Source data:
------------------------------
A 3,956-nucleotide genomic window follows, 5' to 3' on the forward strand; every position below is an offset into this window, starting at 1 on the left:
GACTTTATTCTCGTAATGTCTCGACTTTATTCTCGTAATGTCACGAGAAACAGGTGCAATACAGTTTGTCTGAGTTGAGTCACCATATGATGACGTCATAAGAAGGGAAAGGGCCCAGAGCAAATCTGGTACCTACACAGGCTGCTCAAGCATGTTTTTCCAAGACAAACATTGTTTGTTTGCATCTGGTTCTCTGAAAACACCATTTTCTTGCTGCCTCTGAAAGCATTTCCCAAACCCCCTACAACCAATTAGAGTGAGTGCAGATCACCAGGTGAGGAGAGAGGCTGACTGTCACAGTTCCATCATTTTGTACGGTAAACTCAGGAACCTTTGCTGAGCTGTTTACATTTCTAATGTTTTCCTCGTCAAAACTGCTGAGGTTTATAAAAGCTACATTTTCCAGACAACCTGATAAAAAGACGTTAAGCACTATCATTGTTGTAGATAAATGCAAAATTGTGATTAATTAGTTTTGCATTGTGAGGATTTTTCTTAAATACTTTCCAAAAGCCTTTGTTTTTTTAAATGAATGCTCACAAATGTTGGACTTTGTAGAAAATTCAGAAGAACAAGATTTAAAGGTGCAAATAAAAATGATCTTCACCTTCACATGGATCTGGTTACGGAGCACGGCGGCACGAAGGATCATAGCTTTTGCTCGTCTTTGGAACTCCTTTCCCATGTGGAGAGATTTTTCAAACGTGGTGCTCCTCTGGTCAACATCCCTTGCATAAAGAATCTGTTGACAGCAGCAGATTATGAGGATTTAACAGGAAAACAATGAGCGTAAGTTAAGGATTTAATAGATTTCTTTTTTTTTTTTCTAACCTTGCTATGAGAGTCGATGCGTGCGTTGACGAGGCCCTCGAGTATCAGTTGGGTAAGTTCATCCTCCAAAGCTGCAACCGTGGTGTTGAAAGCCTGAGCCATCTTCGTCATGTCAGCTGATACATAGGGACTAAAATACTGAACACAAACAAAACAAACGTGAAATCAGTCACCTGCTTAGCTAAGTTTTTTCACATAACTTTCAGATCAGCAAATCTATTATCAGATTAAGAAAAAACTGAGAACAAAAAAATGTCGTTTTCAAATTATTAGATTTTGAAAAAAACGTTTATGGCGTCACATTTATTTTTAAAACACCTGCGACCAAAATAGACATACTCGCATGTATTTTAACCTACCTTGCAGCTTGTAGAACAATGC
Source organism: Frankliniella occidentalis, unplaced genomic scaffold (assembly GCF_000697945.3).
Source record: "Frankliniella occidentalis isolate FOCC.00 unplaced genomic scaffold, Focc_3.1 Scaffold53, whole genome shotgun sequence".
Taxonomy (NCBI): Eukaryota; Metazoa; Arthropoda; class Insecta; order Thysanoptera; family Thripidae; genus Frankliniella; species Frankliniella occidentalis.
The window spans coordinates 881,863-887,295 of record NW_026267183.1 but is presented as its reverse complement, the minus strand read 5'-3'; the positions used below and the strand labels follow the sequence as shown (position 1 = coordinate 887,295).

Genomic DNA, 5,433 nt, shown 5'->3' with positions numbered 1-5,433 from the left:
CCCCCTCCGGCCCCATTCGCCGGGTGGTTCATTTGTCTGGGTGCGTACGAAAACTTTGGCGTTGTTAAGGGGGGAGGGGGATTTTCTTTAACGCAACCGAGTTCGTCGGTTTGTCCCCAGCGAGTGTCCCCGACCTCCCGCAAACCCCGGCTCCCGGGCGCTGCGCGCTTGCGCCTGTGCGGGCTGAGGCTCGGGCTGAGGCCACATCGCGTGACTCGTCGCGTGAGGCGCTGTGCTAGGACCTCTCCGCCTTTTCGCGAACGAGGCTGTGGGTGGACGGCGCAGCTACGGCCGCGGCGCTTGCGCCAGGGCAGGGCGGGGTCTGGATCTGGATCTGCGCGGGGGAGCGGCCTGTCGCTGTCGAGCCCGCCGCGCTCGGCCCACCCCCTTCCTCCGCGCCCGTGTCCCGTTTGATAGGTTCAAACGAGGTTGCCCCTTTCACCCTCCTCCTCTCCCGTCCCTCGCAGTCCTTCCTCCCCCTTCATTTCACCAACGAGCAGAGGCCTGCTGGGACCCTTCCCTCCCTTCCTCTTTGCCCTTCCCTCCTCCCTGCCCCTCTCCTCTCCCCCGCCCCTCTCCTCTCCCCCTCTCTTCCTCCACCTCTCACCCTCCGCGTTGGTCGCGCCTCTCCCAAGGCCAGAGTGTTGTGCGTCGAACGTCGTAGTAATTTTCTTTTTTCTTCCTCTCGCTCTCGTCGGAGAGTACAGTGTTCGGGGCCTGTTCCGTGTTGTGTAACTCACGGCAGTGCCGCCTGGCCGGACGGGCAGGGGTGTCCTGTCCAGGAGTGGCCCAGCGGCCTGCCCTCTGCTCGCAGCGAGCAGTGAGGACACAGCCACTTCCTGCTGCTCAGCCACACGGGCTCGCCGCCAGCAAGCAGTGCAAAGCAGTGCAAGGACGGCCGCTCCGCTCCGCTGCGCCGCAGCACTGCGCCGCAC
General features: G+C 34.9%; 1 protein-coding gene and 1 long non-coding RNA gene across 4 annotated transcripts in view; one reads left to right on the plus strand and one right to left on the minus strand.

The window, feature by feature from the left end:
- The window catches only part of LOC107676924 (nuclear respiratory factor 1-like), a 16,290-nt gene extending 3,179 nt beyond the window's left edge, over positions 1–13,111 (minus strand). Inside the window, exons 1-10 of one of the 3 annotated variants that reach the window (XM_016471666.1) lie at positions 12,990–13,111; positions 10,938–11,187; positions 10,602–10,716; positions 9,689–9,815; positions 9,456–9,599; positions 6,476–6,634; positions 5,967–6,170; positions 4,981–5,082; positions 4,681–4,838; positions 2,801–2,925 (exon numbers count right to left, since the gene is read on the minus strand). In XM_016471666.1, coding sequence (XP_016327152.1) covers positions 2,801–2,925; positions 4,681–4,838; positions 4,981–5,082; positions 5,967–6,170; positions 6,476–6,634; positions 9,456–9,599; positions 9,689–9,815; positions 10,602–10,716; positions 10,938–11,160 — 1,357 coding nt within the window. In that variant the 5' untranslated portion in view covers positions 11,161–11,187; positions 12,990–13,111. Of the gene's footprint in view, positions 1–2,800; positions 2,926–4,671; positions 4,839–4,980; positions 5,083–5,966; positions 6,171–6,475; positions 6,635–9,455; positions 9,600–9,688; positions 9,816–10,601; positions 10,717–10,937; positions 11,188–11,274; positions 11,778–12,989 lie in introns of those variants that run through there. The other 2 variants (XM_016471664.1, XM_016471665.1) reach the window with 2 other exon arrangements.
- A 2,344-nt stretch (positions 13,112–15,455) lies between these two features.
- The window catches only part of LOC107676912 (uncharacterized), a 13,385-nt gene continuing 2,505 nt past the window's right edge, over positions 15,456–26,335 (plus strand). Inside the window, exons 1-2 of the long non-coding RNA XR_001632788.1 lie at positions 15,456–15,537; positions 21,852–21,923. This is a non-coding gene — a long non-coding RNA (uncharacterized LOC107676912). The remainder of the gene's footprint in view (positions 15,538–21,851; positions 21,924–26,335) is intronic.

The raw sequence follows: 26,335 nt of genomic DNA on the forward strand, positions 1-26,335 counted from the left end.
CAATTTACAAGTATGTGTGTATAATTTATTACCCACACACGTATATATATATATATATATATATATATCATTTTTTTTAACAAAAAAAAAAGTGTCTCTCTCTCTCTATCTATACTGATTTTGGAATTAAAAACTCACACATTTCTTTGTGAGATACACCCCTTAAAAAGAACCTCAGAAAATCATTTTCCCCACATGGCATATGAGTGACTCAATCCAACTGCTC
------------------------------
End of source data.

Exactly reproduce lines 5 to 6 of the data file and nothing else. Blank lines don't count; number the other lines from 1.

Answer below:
Taxonomy (NCBI): Eukaryota; Metazoa; Arthropoda; class Insecta; order Thysanoptera; family Thripidae; genus Frankliniella; species Frankliniella occidentalis.
The window spans coordinates 881,863-887,295 of record NW_026267183.1 but is presented as its reverse complement, the minus strand read 5'-3'; the positions used below and the strand labels follow the sequence as shown (position 1 = coordinate 887,295).